RDS.ca is reporting that E.nigmatic T.alent Nik Zherdev will join Alex Radulov and Alex Perezhogin on the Yulaev Salavat Ufa team of the KHL after no NHL team would meet his expensive price tag.
It is clear that Zherdev was never completely comfortable with North American life or the NHL style of play, despite his tremendous talent.
While it is sad to see a player with such potential and upside leave to go home, this is an on-going trend that will drastically impact the NHL down the road.
As we have seen with Russian players such as Radulov and Perezhogin, the KHL is offering big money and the natural allure of playing at home which is enough to keep many European players from the NHL.
It is reminiscent of the Cold War days when Russian players were not allowed to leave Russia to play in the NHL. One famous case being goaltender Vladislav Tretiak, who despite being a national icon was not issued a release to go play in the NHL.
The result? A more North American style in the NHL.
And is this the worst thing? While the speed, creativity, and offensive glamour of the European game is fun to watch, the NHL was bred on hard nosed players that checked fiercely and used their sticks for scoring and intimidation, not hooking.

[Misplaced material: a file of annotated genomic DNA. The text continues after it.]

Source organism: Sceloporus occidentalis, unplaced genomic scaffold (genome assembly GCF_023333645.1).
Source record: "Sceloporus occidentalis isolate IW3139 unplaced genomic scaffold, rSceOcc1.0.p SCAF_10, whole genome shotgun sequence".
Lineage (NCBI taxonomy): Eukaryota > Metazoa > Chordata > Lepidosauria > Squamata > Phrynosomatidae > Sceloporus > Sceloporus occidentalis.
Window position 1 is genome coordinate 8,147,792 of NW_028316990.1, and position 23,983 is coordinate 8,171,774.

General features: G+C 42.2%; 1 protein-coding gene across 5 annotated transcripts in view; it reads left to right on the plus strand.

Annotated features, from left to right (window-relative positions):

North America has also had their share of glitz and gloss with the likes of Bobby Orr, Wayne Gretzky, and Mario Lemieux producing timeless highlight-reel goals. So offense should not suffer from any impending loss of European talent as long as players such as John Tavares and Sidney Crosby continue to emerge.
It will be interesting to see how this continues to play out particularly on stud players like Alex Ovechkin (could he be lured away from the NHL?).
Nonetheless, goodbye to Zherdev who left Broadway scratching their heads both because of of his phenomenal hands and distaste for consistent work ethic.
Most remember the fiery winger Theo Fleury whose demons cut his time on Broadway shorter than his major contract had intended.
At 41 years old and several seasons removed from the NHL, he has decided to attempt a comeback and salvage his reputation. TSN has been following the story.
Some of my favorite Fleury memories revolve around the F-L-Y line with Eric Lindros and Mike York, both of whom have seemingly moved on from the NHL one way or another.
Fleury, clean of substance abuse for the past couple years, has said all of the right things, but it remains to be seen whether he will be given a chance at an NHL training camp.
However, if Claude Lemiuex can do it, Fleury may be able to get a shot as well.
With GM Glen Sather's soft spot for troubled players being given a second chance, I wouldn't rule out a Fleury return to Broadway, though I would think that for his own personal health he is better off in a smaller venue and less tempting city.